Photos: Freediving images to inspire

Freediving is a unique sport; its athletes inspire a mix of wonder and awe, as these shots show.
By Tarquin Cooper

There is something strangely captivating about the freedivers who plunge to seemingly impossible depths on a single breath of air. The sport is serene and beautiful, yet also incredibly impressive.
Part of its appeal lies in its hold on our imagination. Perhaps it is the water itself that pulls us in. Make no mistake — humans are designed to freedive. In water our heartbeats slow, the blood stops pumping to the extremities to conserve vital organs. We share very real characteristics with other aquatic mammals.
Competition freediving is all about descending to the deepest depth possible. The current record for the purest form of the sport, Constant Weight No Fins (CNF), is 101m, held by Will Trubridge. It's where freedivers have to descend and ascend using their own power, and without fins. (The full list of world records in breath-holding and freediving can be found here.)
But for most people, the sport is just about having fun and exploring the underwater world. Dive in below…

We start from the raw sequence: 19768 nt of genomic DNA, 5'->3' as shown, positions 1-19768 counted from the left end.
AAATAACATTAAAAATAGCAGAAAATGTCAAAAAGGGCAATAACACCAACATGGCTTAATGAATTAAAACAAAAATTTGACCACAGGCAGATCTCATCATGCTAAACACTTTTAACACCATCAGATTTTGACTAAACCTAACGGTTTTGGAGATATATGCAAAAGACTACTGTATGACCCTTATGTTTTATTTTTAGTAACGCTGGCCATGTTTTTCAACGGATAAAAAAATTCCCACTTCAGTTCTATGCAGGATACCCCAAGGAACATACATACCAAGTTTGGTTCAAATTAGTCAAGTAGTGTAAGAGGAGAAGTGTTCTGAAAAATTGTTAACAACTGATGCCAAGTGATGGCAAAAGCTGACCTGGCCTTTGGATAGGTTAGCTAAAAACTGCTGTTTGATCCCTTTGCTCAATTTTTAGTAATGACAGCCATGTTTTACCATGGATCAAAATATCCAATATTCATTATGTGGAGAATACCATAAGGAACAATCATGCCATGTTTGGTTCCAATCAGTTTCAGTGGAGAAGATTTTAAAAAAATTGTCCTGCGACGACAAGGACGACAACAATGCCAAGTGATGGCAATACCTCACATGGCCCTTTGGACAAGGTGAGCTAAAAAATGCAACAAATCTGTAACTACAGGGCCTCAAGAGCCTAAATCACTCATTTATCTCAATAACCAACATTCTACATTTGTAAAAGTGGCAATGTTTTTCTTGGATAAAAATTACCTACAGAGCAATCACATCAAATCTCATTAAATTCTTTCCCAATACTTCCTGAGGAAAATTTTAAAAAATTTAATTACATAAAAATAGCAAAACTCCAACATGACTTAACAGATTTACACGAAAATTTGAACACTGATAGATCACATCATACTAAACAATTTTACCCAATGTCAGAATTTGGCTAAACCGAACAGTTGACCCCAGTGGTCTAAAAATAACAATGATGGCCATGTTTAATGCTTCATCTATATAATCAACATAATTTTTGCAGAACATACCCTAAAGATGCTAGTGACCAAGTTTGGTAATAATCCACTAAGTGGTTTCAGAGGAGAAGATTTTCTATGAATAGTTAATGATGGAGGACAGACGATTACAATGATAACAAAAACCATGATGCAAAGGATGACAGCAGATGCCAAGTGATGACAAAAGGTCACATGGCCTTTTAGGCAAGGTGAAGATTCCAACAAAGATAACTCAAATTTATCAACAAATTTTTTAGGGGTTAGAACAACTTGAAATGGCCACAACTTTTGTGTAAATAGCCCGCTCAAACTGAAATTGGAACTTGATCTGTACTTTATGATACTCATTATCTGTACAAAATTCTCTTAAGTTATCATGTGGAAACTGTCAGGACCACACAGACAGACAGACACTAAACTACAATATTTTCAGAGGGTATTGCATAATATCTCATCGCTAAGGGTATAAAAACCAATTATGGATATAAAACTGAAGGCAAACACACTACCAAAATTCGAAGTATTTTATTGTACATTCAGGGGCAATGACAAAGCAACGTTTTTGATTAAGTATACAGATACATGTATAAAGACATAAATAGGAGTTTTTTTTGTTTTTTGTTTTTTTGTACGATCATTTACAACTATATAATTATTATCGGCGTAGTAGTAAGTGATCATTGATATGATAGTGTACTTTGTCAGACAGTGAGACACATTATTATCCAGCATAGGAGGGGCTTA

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Dive in
Freediver diving into the 'Blue Hole' in Egypt.
Dive in Humans are naturally amphibious and uniquely adapted for diving. Here, a freediver dives into the world renowned Blue Hole in Dahab, Egypt. © Jacques de Vos
Swimming with turtles
Linda Paganelli diving with a Green Turtle.
Swimming with turtles Record Italian freediver Linda Paganelli swims alongside a green turtle in Dahab, Egypt. © Jacques de Vos
A beautiful silence
Lotta Ericson diving in the Egypt sea.
A beautiful silence Lotta Ericson uses a monofin while freediving in Dahab Egypt. The technique is much harder to master than using separate fins, but it's more efficient, allowing freedivers to dive deeper. © Jacques de Vos
Emerging from the deep
William Trubridge coming up from a training dive.
Emerging from the deep New Zealand's William Trubridge comes up from a training dive without fins in Dean's Blue Hole, Bahamas. Trubridge holds the world record in this discipline — an incredible 101m, which took 4m 08s to complete in 2010. © Daan Verhoeven
O2 rings
Ren Chapman diving through a bubble ring during the Suunto Vertical Blue competition 2012.
O2 rings US freediver Ren Chapman dives through a bubble ring during a quiet moment during the 2012 Suunto Vertical Blue freediving competition. Ren was part of the safety team, a group of dedicated divers who swim up with the athletes during the last 20-30 meters of their ascent. © Daan Verhoeven
Long way down
Jesper Stechmann diving down 71 meters without fins.
Long way down Danish Jesper Stechmann on his descent to 71 meters without fins at the World Championships in Kalamata. Jesper turned early on this dive, but the Dane has made it to the magical 100m mark using fins. © Daan Verhoeven
Coming up for air
Tetsuo Hara diving up from 75 meter.
Coming up for air Japanese freediver Tetsuo Hara comes up from a 75m dive with a monofin in Dean's Blue Hole during the Suunto Vertical Blue freediving competition. Tetsuo is Japan's third deepest freediver. © Daan Verhoeven